Tuesday, August 28, 2018
Where the Mavericks Roam
Senator John McCain is dead, much to everyone's loss. Though technically a Republican, he held firmly to ideas that would have branded him a Libertarian if the party had existed when he first got into politics.
So would a previous-generation Arizona maverick politician, Barry Goldwater. We do seem to come up with remarkably independent-minded politicians. We come up with other political oddities too, like our first senator after Arizona became a state in 1912: Carl Hayden, who held onto his job until he died of old age, some 50 years later. Likewise consider Sheriff Joke: Joe Arpaio, who was a game that Arizonians enjoyed playing until his fiascoes began costing the state serious money. Like Russell Pearce, who was discreetly but blatantly for sale -- in that he'd sponsor a bill for anyone who met his price -- and the price was low, and always the same for everybody, regardless of race, religion, sex, etc. Like various tribal politicians who exploited a loophole in the law to create the industry of Indian-reservation casinos.
As I've often said, this isn't a "conservative" state but a weird state -- and we seem to breed weird politicians too.
They're weird in every direction, but one thing they seem to have in common is that once they've set themselves a moral-compass direction -- good, bad, mixed, whatever -- they tend to stick to it, no matter what.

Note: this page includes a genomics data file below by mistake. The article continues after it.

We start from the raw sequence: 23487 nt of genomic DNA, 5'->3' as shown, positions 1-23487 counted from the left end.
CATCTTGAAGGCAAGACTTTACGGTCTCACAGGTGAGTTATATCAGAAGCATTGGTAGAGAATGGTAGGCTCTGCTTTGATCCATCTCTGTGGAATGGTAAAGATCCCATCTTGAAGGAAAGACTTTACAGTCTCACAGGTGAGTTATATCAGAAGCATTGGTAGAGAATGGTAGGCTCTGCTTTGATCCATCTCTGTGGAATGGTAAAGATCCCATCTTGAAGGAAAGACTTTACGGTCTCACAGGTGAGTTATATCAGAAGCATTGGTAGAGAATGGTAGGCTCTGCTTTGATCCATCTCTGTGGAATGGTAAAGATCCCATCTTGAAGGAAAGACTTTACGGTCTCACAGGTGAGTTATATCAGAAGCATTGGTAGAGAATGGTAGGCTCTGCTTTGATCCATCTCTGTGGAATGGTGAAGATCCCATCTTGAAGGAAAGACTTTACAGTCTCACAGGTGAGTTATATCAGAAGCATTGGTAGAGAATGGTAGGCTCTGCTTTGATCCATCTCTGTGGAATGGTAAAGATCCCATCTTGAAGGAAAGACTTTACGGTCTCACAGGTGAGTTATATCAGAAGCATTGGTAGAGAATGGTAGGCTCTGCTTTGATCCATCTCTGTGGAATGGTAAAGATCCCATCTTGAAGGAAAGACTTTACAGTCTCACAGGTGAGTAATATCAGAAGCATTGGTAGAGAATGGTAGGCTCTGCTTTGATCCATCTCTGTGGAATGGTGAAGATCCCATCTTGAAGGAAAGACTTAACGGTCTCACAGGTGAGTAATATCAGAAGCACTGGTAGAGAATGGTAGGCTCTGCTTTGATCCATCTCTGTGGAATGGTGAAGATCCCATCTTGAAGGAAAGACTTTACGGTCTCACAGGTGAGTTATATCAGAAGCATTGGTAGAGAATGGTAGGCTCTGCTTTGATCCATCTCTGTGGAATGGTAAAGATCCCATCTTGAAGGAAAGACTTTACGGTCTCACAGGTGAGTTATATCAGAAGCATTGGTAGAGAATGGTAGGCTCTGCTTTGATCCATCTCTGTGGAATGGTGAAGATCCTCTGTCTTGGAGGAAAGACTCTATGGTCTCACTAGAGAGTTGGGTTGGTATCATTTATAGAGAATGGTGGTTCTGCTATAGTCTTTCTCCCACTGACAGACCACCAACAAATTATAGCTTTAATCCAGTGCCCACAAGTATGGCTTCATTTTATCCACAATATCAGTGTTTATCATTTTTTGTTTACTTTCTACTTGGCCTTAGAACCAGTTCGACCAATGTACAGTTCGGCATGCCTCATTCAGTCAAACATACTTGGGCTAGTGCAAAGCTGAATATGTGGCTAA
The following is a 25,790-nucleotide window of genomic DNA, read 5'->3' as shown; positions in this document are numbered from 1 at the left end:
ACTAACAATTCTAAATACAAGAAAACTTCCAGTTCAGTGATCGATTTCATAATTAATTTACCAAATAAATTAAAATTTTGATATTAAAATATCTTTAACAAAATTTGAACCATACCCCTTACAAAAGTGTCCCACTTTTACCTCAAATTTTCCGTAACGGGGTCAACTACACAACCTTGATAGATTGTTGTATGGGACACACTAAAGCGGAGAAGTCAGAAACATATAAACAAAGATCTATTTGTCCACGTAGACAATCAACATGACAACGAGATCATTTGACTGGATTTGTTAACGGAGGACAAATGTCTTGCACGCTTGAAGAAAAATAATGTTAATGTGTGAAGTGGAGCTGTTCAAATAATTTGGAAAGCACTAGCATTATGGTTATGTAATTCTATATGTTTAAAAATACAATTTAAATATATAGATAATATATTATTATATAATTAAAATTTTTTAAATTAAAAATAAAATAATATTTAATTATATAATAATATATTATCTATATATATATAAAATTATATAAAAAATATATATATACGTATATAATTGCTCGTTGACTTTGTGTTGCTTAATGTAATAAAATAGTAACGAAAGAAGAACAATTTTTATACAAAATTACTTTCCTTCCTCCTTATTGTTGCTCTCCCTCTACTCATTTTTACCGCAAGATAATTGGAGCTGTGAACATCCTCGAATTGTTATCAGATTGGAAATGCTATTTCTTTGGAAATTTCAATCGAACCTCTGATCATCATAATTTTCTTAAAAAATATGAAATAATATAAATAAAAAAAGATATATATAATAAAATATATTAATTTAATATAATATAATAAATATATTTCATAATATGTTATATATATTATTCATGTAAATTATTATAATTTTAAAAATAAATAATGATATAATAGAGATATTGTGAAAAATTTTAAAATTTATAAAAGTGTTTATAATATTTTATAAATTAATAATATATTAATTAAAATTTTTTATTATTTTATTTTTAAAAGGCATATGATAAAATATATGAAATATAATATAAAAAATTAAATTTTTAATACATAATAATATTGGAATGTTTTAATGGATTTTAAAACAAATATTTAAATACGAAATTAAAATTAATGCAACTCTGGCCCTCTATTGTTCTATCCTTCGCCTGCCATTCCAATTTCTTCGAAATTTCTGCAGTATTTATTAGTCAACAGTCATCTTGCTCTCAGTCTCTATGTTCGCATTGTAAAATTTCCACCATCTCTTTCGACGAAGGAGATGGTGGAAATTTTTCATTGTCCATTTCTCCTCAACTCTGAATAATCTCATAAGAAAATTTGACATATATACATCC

One story McCain told about himself that nobody else seems to have remembered. When he was shot down and captured in Vietnam, the Viet-Cong captors took advantage of his injuries to try to try and pry information out of him. In particular, they wanted the names of the staff in his flight-group. Knowing that if they kept torturing him he'd break eventually -- and also knowing that the Cong didn't know half as much about the US military as they claimed -- he gave them the names of the ASU football team the year he graduated. Satisfied, they went off and left him alone with the medics. The guy knew his limits, kept his wits about him, and outfoxed his tormentors.
That's the kind of practical wiliness that I see among the mavericks hereabouts, and I'd love to know what there is about the subculture of the great desert state that breeds this kind of thinking.
Whatthehell, maybe it's the heat. There's a saying: you know you're a true Arizonian when you'll walk a quarter-mile across a parking-lot just to park in the spindly shade of a Palo Verde tree. Or maybe it's the way we're obliged to not just conserve but treasure water. Or maybe it's the grim necessity of dealing with the goddam gophers. Who knows?
In any case, McCain was a genuine Arizona maverick, and we'll be a long time finding another like him.